I wrote a scathing piece regarding the planned Crow remake that discussed how Hollywood is tearing up my favorite movies to bits and using them for kindling in a derelict’s dumpster fire. It’s a few weeks later and sure, I can rectify sound financial reasoning, but I still can’t fathom a good artistic reason for remaking the Crow. Now I find myself in the equally unenviable position of writing about the upcoming Hellraiser remake. My initial reaction is an even deeper feeling of illness than a Crow remake, but attached writer/director Pascal Laugier was able to do something that Crow redux director Stephen Norrington was not — instill me with a feeling of comfort for his decision to tackle the remake.
In an interview with The Northlander of AICN at a post-screening for his most recent horror film Martyrs, Laugier was asked about his plans for the Hellraiser remake, his motivation for accepting the project, and his thoughts on the omnipresent remake trend. For Laugier, remaking Hellraiser is “a child’s dream coming true” and he has no intention of betraying Clive Barker‘s work. “I want to do a fresh film filled with a lot of unexpected and surprising things. At the same time, I want it to be connected to the real, original material,” said Laugier.
Laugier is aware how close “the novella and the first film that are to each other” and says that he’ll “have a chance to have much more money than even Clive had in the first film” so the remake will be more epic and bigger, though he hopes not softer. He also made it a point to remind us that Hollywood has always been remaking films and how some of these remakes are hailed as masterpieces, citing Frankenstein and John Carpenter’s The Thing. And while this may be true, I’ll posit that they’re both rare exceptions and not remotely the rule. In any case, Laugier was adamant that he will not be forced to do anything and if he were to disagree with the film’s producer, he would leave the project.
Clive Barker, who made his mainstream directorial debut adapting Hellraiser from his novella The Hellbound Heart, had an extremely rare opportunity with Hellraiser — to be able to write a book and have it optioned, then adapt the screenplay AND direct the film. The only other example of this I can pull off the top of my head was William Peter Blatty directing the adaptation of his novel Legion, which became Exorcist III. And for me, both Hellraiser and Exorcist III are amazingly accurate and terrifying transfers from one medium to the next.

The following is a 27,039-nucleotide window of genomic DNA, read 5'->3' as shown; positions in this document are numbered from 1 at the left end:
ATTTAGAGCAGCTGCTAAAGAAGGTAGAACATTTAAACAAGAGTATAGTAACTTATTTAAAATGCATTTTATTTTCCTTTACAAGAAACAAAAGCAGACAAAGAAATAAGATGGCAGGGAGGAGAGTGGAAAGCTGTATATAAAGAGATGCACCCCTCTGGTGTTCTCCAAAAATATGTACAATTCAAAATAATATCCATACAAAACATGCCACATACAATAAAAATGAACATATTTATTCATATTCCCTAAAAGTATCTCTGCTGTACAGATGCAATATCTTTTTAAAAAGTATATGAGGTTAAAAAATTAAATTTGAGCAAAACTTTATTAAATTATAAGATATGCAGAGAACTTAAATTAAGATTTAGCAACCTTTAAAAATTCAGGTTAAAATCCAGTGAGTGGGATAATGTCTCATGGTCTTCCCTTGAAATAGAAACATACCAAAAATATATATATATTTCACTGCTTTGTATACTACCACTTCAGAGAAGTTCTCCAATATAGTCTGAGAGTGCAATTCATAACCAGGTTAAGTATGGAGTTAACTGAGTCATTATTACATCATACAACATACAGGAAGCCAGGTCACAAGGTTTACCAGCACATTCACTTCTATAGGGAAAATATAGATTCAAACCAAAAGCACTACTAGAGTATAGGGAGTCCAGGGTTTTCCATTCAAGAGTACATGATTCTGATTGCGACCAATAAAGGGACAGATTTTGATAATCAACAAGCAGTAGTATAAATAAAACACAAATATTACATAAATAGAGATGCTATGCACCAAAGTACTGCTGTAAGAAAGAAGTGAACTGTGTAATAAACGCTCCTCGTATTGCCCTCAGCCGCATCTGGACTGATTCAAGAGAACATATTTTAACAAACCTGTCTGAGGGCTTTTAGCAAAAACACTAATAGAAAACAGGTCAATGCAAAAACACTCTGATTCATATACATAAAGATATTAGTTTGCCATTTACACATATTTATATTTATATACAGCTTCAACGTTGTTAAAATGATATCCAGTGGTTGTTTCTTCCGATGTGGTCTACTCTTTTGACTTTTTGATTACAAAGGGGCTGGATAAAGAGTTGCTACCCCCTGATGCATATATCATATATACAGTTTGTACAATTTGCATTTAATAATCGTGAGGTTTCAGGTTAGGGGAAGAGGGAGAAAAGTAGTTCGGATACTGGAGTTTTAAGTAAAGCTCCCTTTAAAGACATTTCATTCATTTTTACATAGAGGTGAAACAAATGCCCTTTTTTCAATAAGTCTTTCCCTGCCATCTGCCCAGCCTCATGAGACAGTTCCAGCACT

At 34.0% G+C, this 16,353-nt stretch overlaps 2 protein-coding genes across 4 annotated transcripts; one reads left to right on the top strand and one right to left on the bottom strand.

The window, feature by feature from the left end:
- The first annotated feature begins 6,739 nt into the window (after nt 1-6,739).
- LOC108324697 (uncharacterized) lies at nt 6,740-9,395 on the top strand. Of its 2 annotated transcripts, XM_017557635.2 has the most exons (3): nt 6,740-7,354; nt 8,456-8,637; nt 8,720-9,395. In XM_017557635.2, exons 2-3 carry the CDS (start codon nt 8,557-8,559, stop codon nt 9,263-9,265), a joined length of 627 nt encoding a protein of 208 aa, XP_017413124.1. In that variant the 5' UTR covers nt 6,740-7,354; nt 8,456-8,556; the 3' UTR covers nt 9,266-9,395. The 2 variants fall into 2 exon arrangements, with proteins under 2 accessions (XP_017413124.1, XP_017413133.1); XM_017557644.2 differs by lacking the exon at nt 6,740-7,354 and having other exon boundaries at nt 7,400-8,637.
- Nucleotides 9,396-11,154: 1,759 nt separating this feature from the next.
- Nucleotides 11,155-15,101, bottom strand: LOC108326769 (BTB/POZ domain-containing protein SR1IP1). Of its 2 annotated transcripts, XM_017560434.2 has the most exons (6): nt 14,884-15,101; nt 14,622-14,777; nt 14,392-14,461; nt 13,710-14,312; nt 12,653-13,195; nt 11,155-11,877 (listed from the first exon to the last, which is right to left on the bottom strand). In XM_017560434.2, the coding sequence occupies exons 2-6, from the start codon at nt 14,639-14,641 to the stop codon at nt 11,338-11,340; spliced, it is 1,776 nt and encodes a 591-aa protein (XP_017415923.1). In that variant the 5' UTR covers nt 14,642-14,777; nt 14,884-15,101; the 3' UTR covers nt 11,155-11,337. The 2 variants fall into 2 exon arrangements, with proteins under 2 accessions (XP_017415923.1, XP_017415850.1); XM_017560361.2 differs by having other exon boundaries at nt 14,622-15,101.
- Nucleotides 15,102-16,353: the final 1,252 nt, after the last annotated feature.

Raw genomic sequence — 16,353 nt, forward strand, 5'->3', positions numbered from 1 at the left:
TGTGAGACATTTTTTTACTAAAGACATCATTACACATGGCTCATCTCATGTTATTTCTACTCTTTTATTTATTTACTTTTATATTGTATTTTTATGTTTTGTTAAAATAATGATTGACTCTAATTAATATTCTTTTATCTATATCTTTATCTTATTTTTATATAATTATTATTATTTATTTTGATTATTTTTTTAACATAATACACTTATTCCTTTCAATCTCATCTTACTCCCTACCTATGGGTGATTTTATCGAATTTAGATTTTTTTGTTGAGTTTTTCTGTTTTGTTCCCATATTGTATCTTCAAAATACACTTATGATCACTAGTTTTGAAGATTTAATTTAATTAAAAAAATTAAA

Lastly, there are two things of which I’m sure: I’ll continue to be ridiculed for my extreme love both of Hellraiser and Exorcist III (firstly, Brad Dourif is fucking amazing in it. Second.. decapitating nun-ghoul-thing phasing through walls with guillotine shears!); and readers will comment with additional examples of the author/screenplay/director trifecta.
I’m sorry Dave, but I can’t agree with you where Exorcist III is concerned. I’ve never read the book, but I thought it was a very choppy, poorly thought out film of few virtues. Granted, the last time I saw it was on cable (so it was cut) but still… it still had the look and feel of a budget demonic slasher film, with an absolutely A list cast. If I want George C. Scott horror/suspense, I’d rather go back and watch The Changeling.
Comment by Dr. Geek, Ph.D. — January 9, 2009 @ 3:22 pm
c’mon now, exorcist 3 had patrick ewing in it, not to mention the old lady on the ceiling and the creepy jesus statue!! exorcist 3 was good in my opinion…
Comment by vegepygmy — January 12, 2009 @ 3:31 pm
I’m looking forward to the remake. Here is my ideal cast:
Kirsty: Scarlet Johansson
Frank: Tim Roth
Julia: Rachel Griffiths (crazy girl from 6 Feet Under)
Larry: Jeff Daniels
Female Cenobite: Kristanna Loken (I would expand the role and have her sit on a throne of corpses like she did in the book)
Pinhead: Samuel L. Jackson (I know this is thinking outside of the box, but nobody says “burn in hell” like Jackson). He can also be scary with his make-up off. I can’t say this same for Doug Bradley)
Comment by humphunter — January 3, 2010 @ 1:30 am